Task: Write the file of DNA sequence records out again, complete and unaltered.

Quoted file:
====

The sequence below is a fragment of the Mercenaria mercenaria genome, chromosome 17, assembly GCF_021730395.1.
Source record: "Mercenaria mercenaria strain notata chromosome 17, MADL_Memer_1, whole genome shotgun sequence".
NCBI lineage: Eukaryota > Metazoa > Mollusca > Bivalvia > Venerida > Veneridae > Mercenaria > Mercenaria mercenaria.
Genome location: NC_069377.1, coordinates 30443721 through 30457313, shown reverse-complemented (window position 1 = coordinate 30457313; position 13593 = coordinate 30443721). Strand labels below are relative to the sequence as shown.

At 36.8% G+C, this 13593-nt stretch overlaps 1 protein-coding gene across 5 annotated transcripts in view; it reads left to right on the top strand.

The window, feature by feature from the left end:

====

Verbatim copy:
The sequence below is a fragment of the Mercenaria mercenaria genome, chromosome 17, assembly GCF_021730395.1.
Source record: "Mercenaria mercenaria strain notata chromosome 17, MADL_Memer_1, whole genome shotgun sequence".
NCBI lineage: Eukaryota > Metazoa > Mollusca > Bivalvia > Venerida > Veneridae > Mercenaria > Mercenaria mercenaria.
Genome location: NC_069377.1, coordinates 30443721 through 30457313, shown reverse-complemented (window position 1 = coordinate 30457313; position 13593 = coordinate 30443721). Strand labels below are relative to the sequence as shown.

At 36.8% G+C, this 13593-nt stretch overlaps 1 protein-coding gene across 5 annotated transcripts in view; it reads left to right on the top strand.

The window, feature by feature from the left end: